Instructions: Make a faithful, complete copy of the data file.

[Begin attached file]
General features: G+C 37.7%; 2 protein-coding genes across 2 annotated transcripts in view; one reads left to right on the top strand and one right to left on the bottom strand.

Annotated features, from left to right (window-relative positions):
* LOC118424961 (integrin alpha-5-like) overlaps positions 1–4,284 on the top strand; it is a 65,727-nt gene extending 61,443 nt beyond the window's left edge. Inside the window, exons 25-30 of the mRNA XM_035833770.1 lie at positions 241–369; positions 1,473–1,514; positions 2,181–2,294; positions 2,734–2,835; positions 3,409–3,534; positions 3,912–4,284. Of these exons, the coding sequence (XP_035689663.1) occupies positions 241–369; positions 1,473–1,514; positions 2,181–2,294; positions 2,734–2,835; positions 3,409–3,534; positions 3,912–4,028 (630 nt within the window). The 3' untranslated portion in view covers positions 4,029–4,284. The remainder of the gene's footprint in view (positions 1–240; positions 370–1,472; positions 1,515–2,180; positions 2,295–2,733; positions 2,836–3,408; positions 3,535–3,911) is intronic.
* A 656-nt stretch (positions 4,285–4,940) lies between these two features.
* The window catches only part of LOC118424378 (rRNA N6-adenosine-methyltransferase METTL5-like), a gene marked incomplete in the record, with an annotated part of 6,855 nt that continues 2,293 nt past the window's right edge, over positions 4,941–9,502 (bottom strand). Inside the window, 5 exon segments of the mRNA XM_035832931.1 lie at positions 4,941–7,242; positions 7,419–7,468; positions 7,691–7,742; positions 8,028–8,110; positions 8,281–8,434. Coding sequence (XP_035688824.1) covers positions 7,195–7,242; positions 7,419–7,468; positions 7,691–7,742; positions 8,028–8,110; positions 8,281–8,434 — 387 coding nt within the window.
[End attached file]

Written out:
General features: G+C 37.7%; 2 protein-coding genes across 2 annotated transcripts in view; one reads left to right on the top strand and one right to left on the bottom strand.

Annotated features, from left to right (window-relative positions):
* LOC118424961 (integrin alpha-5-like) overlaps positions 1–4,284 on the top strand; it is a 65,727-nt gene extending 61,443 nt beyond the window's left edge. Inside the window, exons 25-30 of the mRNA XM_035833770.1 lie at positions 241–369; positions 1,473–1,514; positions 2,181–2,294; positions 2,734–2,835; positions 3,409–3,534; positions 3,912–4,284. Of these exons, the coding sequence (XP_035689663.1) occupies positions 241–369; positions 1,473–1,514; positions 2,181–2,294; positions 2,734–2,835; positions 3,409–3,534; positions 3,912–4,028 (630 nt within the window). The 3' untranslated portion in view covers positions 4,029–4,284. The remainder of the gene's footprint in view (positions 1–240; positions 370–1,472; positions 1,515–2,180; positions 2,295–2,733; positions 2,836–3,408; positions 3,535–3,911) is intronic.
* A 656-nt stretch (positions 4,285–4,940) lies between these two features.
* The window catches only part of LOC118424378 (rRNA N6-adenosine-methyltransferase METTL5-like), a gene marked incomplete in the record, with an annotated part of 6,855 nt that continues 2,293 nt past the window's right edge, over positions 4,941–9,502 (bottom strand). Inside the window, 5 exon segments of the mRNA XM_035832931.1 lie at positions 4,941–7,242; positions 7,419–7,468; positions 7,691–7,742; positions 8,028–8,110; positions 8,281–8,434. Coding sequence (XP_035688824.1) covers positions 7,195–7,242; positions 7,419–7,468; positions 7,691–7,742; positions 8,028–8,110; positions 8,281–8,434 — 387 coding nt within the window.